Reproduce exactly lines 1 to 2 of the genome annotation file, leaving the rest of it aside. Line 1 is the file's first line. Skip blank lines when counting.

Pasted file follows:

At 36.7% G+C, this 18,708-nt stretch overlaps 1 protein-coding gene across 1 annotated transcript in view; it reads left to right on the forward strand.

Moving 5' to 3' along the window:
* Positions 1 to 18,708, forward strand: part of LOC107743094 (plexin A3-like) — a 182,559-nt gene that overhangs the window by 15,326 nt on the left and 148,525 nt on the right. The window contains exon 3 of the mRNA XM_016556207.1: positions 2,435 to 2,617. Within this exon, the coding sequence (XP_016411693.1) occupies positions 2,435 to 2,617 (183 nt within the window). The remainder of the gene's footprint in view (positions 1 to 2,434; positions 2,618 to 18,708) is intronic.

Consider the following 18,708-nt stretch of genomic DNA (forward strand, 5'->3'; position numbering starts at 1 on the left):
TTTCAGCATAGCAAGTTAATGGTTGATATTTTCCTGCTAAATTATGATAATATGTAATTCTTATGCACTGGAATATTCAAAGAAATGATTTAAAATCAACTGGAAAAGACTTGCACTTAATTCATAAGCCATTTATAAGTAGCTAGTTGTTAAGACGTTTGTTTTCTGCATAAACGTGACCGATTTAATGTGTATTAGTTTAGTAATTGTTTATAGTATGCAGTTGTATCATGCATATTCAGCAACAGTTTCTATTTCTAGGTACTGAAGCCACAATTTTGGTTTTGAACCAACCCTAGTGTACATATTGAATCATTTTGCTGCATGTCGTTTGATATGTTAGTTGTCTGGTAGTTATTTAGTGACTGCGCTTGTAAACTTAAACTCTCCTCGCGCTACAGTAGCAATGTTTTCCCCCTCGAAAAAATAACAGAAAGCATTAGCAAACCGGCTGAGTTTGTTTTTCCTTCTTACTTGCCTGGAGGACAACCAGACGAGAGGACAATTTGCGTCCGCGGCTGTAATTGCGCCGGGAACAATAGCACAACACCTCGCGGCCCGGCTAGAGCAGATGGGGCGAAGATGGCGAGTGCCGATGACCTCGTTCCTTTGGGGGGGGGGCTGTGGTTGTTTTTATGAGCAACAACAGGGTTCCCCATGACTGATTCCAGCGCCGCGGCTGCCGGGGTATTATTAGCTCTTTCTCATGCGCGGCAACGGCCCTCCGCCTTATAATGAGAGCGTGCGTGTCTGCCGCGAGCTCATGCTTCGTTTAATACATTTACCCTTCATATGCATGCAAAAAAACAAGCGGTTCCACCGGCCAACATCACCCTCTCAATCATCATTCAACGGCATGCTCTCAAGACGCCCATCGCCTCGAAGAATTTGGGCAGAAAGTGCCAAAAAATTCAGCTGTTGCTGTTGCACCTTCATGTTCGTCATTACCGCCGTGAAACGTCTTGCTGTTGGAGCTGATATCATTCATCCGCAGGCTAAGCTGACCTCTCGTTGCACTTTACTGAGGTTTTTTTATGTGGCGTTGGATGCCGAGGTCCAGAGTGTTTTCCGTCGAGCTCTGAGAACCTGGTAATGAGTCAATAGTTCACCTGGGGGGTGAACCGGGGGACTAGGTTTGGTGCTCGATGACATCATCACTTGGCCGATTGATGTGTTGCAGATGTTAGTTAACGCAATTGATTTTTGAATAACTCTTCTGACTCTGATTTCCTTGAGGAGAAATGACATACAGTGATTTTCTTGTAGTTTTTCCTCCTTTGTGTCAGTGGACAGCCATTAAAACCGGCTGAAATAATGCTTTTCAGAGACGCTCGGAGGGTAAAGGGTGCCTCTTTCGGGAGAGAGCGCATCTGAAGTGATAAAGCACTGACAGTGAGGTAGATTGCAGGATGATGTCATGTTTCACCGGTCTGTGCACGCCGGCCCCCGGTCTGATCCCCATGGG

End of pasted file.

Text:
At 36.7% G+C, this 18,708-nt stretch overlaps 1 protein-coding gene across 1 annotated transcript in view; it reads left to right on the forward strand.

Moving 5' to 3' along the window: